Microsoft won't be participating in the 700 MHz spectrum auction planned by the US Federal Communications Commission for January, CEO Steve Ballmer said this week.
"Microsoft has no plans to participate in the spectrum auction," Ballmer told a crowd at the CTIA Wireless IT and Entertainment 2007 show in San Francisco. He made the remark in a question-and-answer session at the end of his keynote address announcing the new System Center Mobile Device Manager.
Ballmer said service providers are better equipped than Microsoft to handle spectrum that they have acquired.
"Service providers and the telecom industry have the core competence" to participate in a spectrum auction, he said. They have the expertise to set up networks, invest in research and development, and provide customer service, he added.
"That is a core capability," he said. If Microsoft were to buy "one piece of spectrum in one country, it would do a lot to alienate the telecom industry, and that does not further our goal."
Ballmer spent much of an hourlong keynote describing Microsoft's goals in the mobile market. "Compared to anybody else in the industry, we are trying to provide a critical mass of solutions and innovations," he said. Partnering with service providers will be one of many goals, he said, noting that Sprint Nextel Corp. and AT&T are partners in the newly announced Mobile Management Server initiative.
Unlike other large companies, Ballmer said, Microsoft is trying to address the mobile needs of both businesses and consumers. "Apple is not [business-focused] and IBM is not [consumer-focused]," he said. "We're trying to do both and meet the needs of workstyle and lifestyle. ... We're very persistent."
Apple's work with mobile devices has so far been more closed than what Microsoft envisions, Ballmer said. "Apple has done nice work but is more end-to-end and self-contained, and RIM [Research in Motion, Ltd., maker of the BlackBerry] is similar, but we're trying to be more enabling of other players and service providers," he said.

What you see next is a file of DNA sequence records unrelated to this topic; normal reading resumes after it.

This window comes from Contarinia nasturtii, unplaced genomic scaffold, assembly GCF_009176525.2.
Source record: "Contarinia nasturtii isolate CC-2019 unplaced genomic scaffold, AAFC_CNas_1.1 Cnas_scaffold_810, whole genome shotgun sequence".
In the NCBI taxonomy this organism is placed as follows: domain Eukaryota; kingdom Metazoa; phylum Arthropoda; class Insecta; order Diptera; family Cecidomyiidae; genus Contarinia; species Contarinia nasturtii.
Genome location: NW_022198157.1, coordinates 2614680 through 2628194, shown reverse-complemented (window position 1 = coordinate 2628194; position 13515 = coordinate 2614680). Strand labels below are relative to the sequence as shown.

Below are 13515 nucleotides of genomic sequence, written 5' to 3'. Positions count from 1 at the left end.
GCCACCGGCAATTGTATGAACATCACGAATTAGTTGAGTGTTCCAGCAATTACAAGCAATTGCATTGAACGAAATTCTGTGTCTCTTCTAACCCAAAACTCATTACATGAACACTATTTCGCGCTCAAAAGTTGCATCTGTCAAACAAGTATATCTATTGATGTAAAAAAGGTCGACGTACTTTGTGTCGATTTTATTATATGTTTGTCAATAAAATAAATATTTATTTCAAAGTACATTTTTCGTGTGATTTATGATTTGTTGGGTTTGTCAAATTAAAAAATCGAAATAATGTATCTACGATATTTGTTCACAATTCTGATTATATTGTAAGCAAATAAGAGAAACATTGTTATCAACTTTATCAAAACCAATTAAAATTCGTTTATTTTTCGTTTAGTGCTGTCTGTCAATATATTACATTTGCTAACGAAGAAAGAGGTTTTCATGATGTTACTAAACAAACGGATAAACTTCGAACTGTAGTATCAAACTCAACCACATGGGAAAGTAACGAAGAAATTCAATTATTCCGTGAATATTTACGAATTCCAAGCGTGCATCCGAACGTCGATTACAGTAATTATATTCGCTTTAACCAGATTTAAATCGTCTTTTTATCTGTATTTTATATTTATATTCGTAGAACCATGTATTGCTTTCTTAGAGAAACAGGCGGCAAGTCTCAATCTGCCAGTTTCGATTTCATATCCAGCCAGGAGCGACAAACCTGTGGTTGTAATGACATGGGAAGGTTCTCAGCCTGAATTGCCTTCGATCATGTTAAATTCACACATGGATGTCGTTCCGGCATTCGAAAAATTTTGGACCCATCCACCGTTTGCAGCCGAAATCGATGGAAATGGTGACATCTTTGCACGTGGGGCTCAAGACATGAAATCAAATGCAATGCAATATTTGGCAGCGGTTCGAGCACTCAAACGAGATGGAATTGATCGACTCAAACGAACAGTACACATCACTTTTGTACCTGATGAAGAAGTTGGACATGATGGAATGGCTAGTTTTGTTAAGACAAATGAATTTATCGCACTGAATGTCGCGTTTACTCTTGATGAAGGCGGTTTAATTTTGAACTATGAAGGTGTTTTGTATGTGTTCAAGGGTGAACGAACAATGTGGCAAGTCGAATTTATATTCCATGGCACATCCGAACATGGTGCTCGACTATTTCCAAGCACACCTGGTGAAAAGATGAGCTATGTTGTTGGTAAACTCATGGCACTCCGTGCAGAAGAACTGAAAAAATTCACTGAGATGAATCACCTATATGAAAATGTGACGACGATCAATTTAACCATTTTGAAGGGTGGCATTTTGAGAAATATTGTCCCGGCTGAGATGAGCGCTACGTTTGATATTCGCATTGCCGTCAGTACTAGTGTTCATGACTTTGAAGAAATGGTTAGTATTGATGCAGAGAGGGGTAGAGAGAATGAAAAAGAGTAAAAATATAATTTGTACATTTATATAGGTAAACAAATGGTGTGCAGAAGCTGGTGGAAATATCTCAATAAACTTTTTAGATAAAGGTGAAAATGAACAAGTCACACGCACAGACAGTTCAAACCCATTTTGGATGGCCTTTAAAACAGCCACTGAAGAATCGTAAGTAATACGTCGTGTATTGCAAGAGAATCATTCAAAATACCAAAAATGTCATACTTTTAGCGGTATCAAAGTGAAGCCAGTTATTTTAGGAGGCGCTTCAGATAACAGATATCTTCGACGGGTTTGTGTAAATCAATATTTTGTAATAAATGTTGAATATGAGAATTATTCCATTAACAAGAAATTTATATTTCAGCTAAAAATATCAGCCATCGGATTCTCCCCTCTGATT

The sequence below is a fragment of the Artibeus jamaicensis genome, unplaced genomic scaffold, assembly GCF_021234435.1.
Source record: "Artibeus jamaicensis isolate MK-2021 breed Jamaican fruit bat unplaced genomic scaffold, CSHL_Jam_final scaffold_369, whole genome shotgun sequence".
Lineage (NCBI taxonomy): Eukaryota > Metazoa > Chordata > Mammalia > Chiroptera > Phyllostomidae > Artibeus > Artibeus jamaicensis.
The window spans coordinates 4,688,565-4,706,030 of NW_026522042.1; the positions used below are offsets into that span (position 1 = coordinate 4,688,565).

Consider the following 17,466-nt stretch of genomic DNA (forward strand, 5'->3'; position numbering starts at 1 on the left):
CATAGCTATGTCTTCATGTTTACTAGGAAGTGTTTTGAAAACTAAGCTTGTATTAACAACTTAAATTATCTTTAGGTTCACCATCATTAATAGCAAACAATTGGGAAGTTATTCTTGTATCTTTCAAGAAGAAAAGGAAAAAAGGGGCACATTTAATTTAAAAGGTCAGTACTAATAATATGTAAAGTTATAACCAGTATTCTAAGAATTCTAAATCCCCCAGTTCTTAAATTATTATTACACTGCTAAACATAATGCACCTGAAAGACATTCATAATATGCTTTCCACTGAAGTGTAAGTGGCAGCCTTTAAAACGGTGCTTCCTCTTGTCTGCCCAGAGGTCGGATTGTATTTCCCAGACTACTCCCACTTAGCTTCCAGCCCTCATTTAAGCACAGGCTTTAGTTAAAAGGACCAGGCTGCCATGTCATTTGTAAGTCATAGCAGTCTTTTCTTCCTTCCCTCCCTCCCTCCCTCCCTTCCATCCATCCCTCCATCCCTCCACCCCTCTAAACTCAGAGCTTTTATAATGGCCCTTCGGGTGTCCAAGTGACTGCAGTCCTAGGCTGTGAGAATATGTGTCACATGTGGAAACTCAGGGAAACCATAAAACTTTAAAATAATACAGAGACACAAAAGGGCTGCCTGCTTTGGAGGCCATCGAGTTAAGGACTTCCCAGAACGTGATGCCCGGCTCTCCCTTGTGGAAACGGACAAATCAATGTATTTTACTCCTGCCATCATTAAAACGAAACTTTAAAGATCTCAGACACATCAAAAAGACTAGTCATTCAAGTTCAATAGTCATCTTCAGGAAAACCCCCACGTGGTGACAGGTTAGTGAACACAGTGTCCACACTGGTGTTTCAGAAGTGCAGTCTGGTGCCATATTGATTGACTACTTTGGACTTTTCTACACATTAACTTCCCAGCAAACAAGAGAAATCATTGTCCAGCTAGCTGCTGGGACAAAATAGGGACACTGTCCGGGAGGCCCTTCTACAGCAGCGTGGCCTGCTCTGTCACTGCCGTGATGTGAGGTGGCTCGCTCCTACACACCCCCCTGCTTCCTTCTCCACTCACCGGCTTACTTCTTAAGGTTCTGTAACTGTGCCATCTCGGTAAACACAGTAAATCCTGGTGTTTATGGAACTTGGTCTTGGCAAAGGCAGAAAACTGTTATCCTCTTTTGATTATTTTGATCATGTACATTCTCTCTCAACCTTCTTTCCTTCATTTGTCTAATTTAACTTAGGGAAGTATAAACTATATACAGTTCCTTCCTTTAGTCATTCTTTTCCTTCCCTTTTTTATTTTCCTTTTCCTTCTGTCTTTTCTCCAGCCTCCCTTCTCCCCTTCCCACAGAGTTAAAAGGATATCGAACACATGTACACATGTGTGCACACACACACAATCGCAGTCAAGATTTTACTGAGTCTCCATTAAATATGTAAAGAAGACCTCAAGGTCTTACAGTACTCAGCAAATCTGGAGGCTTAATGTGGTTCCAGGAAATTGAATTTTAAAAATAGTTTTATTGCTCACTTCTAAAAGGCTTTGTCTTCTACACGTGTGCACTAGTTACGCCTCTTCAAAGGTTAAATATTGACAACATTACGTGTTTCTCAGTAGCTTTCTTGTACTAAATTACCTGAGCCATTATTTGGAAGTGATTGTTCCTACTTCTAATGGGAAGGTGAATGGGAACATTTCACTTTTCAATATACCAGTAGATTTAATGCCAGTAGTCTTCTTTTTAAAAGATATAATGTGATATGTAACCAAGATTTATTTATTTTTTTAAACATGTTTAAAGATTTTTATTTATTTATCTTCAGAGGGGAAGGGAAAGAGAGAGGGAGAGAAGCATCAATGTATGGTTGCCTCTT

Apple CEO Steve Jobs recently said he would open the iPhone to outside developers, but Apple has come under criticism for making the device available only for users on AT&T's EDGE network in the U.S.
In several demonstrations, Ballmer described ways that the new Mobile Device Manager will support corporate IT shops, allowing them to update devices and keep an over-the-air inventory of the various models they use while also allowing them to wipe clean a device that is lost or disable a camera on a phone when desired.
But Ballmer's talk seemed equally devoted to Microsoft's consumer focus on mobile software capabilities, even though the company didn't announce anything new in that arena. In several demonstrations, Ballmer and an assistant were able to show how voice and text commands can quicken an e-mail search or a Web search for a location, such as a restaurant.
A key mobile capability for both consumers and workers will be the ability to connect to PC, he noted, pointing to one application that used a mobile phone to tell a home-based media-enabled PC to record a television show.